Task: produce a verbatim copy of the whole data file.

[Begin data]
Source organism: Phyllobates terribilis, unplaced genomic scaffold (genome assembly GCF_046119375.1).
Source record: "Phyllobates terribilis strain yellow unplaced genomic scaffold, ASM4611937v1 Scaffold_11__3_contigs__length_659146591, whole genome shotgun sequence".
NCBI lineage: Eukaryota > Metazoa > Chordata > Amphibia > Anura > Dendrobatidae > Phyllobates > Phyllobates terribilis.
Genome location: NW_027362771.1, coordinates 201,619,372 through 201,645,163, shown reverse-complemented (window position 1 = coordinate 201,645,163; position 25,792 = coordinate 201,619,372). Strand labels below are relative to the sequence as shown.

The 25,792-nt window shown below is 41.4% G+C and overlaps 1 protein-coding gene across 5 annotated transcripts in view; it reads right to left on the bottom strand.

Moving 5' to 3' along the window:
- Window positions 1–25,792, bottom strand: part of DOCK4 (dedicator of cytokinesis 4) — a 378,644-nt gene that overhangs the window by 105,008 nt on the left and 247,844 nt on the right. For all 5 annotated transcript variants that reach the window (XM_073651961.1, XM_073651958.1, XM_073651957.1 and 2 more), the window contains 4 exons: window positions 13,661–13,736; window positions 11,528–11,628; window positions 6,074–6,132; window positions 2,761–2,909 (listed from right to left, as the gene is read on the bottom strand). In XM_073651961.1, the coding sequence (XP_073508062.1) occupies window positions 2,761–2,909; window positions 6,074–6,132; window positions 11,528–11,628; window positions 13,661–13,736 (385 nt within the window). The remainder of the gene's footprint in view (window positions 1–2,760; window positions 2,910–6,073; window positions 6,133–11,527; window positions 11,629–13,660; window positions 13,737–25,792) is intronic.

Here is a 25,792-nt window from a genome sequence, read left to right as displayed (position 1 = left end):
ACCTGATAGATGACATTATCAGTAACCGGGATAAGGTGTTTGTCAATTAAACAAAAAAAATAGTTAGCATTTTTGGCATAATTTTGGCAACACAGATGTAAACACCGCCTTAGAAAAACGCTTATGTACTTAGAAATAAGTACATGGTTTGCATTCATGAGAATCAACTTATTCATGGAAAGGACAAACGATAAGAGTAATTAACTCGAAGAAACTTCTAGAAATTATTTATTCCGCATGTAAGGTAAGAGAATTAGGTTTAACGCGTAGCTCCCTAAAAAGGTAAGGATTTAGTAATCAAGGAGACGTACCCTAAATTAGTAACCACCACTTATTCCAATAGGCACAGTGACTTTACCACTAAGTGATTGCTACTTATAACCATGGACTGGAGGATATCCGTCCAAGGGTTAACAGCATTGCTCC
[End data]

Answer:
Source organism: Phyllobates terribilis, unplaced genomic scaffold (genome assembly GCF_046119375.1).
Source record: "Phyllobates terribilis strain yellow unplaced genomic scaffold, ASM4611937v1 Scaffold_11__3_contigs__length_659146591, whole genome shotgun sequence".
NCBI lineage: Eukaryota > Metazoa > Chordata > Amphibia > Anura > Dendrobatidae > Phyllobates > Phyllobates terribilis.
Genome location: NW_027362771.1, coordinates 201,619,372 through 201,645,163, shown reverse-complemented (window position 1 = coordinate 201,645,163; position 25,792 = coordinate 201,619,372). Strand labels below are relative to the sequence as shown.

The 25,792-nt window shown below is 41.4% G+C and overlaps 1 protein-coding gene across 5 annotated transcripts in view; it reads right to left on the bottom strand.

Moving 5' to 3' along the window:
- Window positions 1–25,792, bottom strand: part of DOCK4 (dedicator of cytokinesis 4) — a 378,644-nt gene that overhangs the window by 105,008 nt on the left and 247,844 nt on the right. For all 5 annotated transcript variants that reach the window (XM_073651961.1, XM_073651958.1, XM_073651957.1 and 2 more), the window contains 4 exons: window positions 13,661–13,736; window positions 11,528–11,628; window positions 6,074–6,132; window positions 2,761–2,909 (listed from right to left, as the gene is read on the bottom strand). In XM_073651961.1, the coding sequence (XP_073508062.1) occupies window positions 2,761–2,909; window positions 6,074–6,132; window positions 11,528–11,628; window positions 13,661–13,736 (385 nt within the window). The remainder of the gene's footprint in view (window positions 1–2,760; window positions 2,910–6,073; window positions 6,133–11,527; window positions 11,629–13,660; window positions 13,737–25,792) is intronic.

Here is a 25,792-nt window from a genome sequence, read left to right as displayed (position 1 = left end):
ACCTGATAGATGACATTATCAGTAACCGGGATAAGGTGTTTGTCAATTAAACAAAAAAAATAGTTAGCATTTTTGGCATAATTTTGGCAACACAGATGTAAACACCGCCTTAGAAAAACGCTTATGTACTTAGAAATAAGTACATGGTTTGCATTCATGAGAATCAACTTATTCATGGAAAGGACAAACGATAAGAGTAATTAACTCGAAGAAACTTCTAGAAATTATTTATTCCGCATGTAAGGTAAGAGAATTAGGTTTAACGCGTAGCTCCCTAAAAAGGTAAGGATTTAGTAATCAAGGAGACGTACCCTAAATTAGTAACCACCACTTATTCCAATAGGCACAGTGACTTTACCACTAAGTGATTGCTACTTATAACCATGGACTGGAGGATATCCGTCCAAGGGTTAACAGCATTGCTCC